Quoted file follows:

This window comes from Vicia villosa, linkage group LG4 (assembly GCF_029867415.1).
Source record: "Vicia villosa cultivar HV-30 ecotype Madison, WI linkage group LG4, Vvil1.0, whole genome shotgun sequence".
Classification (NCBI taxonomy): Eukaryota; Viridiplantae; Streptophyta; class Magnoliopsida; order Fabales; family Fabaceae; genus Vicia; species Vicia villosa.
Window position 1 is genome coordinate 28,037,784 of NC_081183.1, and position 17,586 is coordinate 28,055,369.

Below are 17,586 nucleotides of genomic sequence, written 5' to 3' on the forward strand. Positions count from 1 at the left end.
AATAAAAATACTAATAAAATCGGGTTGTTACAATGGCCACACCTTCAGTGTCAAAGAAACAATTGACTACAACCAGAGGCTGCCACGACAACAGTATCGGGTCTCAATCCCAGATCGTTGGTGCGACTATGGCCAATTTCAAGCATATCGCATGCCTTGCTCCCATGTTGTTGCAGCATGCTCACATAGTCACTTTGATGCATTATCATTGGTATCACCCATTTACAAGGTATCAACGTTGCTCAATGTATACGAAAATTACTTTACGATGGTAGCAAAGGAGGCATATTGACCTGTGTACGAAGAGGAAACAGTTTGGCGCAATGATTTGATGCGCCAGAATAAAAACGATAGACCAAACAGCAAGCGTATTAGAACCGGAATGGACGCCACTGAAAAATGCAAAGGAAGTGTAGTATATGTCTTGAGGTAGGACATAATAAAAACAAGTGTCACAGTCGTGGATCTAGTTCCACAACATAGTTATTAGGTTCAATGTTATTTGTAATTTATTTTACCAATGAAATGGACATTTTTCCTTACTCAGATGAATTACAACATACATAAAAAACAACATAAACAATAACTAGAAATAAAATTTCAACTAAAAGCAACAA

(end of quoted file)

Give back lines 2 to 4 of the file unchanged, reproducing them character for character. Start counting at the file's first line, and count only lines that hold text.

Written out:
Source record: "Vicia villosa cultivar HV-30 ecotype Madison, WI linkage group LG4, Vvil1.0, whole genome shotgun sequence".
Classification (NCBI taxonomy): Eukaryota; Viridiplantae; Streptophyta; class Magnoliopsida; order Fabales; family Fabaceae; genus Vicia; species Vicia villosa.
Window position 1 is genome coordinate 28,037,784 of NC_081183.1, and position 17,586 is coordinate 28,055,369.